Laura Linney is herself masterful. Her protectiveness,tenderness and anger will stay with you. “Spite” and “malice” are words her son uses. She marvels, “Where did you get words like that?” Still she has her mother’s lesson, “Lesson, there then. Don’t say everything you think.” You will knowing smile at the film’s and her last line: “The workers do the work.”Mrs. Munro is  not talking about the bees!

Besides incredible acting all around and multiple story lines,we learn factoids of bee husbandry, the glass harmonica, and how the dead are not so far away when they are remembered with love and with well-placed  stones. We learn that Watson saved Holmes by “bringing him back from the brink” and writing a fictional tale where Holmes was the hero. Early on we learn that there are many misconceptions about Holmes, wearing a hat and smoking a pipe are two. The wrong house address is another. One truth abides Holmes tells his young friend,”When you are a detective and a man visits you, it is usually about his wife.”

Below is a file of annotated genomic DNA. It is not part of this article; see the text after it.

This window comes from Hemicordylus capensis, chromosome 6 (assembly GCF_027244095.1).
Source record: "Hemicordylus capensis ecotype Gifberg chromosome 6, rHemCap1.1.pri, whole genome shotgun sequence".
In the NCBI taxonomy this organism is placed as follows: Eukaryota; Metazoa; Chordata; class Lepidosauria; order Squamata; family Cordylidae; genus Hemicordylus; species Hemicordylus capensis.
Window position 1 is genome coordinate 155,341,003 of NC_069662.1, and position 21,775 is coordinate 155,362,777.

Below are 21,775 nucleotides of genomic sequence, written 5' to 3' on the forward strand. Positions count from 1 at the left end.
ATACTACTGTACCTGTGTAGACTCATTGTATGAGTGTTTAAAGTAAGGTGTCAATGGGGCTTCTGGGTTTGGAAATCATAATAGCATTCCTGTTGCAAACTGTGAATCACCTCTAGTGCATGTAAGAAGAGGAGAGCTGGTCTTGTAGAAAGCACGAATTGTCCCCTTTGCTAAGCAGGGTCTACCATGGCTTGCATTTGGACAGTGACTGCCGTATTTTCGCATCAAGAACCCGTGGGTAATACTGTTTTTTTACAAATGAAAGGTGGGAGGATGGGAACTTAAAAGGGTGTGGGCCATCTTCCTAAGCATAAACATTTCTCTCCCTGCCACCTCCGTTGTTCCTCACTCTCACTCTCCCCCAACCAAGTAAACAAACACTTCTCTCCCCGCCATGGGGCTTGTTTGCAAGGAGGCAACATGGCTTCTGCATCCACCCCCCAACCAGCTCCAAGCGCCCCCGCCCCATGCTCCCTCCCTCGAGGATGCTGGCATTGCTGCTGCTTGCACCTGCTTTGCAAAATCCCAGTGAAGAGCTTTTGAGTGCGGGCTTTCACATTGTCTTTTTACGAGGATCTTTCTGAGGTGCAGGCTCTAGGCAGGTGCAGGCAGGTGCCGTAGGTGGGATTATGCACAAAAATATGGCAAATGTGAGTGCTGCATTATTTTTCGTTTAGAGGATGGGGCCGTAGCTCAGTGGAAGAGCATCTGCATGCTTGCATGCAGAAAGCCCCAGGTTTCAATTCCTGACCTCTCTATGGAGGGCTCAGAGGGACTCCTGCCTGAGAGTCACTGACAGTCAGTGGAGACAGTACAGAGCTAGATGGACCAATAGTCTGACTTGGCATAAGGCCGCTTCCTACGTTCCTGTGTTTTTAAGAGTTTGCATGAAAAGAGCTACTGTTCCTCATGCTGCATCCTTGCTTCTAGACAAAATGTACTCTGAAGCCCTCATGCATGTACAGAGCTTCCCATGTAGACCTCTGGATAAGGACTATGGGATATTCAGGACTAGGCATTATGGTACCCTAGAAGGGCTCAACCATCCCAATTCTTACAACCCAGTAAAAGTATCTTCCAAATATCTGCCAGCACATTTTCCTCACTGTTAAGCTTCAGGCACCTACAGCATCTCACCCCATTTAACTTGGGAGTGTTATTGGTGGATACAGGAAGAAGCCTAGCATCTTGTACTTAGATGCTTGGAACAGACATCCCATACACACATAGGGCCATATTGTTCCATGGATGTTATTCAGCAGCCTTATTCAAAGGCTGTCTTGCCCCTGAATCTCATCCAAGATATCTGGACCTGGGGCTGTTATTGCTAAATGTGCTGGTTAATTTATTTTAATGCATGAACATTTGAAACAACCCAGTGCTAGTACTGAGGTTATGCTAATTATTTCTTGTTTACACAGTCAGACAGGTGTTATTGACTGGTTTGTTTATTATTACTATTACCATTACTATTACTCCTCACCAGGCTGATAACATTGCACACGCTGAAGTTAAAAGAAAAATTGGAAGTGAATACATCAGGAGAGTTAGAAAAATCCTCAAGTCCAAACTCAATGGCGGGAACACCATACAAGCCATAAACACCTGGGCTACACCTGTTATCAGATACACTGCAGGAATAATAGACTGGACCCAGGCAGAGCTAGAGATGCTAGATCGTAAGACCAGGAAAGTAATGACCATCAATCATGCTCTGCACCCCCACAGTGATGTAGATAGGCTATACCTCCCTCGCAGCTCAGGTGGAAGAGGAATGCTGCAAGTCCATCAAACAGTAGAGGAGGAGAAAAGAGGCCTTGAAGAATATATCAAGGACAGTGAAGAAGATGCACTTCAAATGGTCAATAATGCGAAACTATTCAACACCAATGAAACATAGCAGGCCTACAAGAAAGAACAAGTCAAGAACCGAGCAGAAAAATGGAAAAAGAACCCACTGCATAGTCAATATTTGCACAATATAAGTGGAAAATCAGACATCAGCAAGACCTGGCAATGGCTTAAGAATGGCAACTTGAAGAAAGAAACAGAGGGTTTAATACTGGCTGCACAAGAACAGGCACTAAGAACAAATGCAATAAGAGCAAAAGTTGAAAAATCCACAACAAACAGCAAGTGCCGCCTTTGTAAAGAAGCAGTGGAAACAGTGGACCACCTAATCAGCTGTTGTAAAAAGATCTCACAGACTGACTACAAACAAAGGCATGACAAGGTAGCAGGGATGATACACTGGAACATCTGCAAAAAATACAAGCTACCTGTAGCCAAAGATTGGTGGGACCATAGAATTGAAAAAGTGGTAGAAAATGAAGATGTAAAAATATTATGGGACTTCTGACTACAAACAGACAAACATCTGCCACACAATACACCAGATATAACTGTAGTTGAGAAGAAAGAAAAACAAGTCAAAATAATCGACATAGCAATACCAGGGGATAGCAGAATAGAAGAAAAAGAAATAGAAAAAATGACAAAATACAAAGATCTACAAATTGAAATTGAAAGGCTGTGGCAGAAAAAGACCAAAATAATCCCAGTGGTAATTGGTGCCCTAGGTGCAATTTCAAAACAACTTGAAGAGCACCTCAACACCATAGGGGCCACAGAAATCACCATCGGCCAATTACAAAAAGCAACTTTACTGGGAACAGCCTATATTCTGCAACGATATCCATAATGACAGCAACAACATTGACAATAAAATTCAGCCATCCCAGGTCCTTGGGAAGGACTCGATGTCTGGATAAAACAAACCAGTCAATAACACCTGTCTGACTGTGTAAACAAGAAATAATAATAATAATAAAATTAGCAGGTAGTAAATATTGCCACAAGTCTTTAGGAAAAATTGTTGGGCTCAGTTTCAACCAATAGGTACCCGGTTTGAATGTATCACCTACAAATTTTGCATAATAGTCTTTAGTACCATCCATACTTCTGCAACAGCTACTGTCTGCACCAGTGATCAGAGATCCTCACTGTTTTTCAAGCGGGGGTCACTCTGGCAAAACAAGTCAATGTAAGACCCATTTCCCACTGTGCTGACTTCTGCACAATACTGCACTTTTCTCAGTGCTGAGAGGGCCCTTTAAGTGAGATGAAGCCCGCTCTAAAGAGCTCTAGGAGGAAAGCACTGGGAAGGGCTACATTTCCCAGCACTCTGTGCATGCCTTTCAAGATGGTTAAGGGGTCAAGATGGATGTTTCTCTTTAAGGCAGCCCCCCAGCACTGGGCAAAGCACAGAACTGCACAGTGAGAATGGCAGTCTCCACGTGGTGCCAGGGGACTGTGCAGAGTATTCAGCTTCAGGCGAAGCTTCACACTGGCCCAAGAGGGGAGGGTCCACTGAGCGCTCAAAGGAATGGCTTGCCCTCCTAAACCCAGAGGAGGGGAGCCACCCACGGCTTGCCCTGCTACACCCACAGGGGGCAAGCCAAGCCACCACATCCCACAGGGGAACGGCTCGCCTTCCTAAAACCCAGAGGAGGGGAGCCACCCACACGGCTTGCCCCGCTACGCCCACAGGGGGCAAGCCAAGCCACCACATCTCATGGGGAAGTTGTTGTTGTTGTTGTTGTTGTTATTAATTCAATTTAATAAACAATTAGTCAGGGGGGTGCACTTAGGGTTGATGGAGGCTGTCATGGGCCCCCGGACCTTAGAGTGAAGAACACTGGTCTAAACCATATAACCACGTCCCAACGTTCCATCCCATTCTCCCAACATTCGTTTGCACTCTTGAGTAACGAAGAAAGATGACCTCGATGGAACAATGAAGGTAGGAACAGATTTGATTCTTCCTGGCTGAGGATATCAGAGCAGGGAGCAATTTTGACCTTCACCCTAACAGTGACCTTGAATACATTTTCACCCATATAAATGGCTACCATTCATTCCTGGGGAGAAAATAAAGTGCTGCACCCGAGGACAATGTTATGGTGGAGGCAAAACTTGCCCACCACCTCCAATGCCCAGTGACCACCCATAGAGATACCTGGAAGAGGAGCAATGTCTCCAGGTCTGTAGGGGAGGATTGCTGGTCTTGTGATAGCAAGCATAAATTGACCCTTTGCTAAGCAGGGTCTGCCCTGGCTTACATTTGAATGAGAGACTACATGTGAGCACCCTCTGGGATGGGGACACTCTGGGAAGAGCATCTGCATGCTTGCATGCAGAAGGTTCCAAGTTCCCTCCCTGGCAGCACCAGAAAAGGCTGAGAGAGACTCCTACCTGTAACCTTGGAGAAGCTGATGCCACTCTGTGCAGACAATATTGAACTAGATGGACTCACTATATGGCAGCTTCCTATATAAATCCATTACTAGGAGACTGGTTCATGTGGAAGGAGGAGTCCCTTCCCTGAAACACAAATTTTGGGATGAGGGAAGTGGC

On Monday afternoon,at one thirty on July twentieth,2015, there were sixty people in the theater,all over sixty. All were drawn to the screen as soon as McKellen’s steam train left Cuckmere Haven Station. You will be drawn,too, as you learn about “Welsh pony” boys,invisible stories,Catholic “sins of desire”,cowardice cloaked in sacrifice and the fact that logic alone can not explain human nature.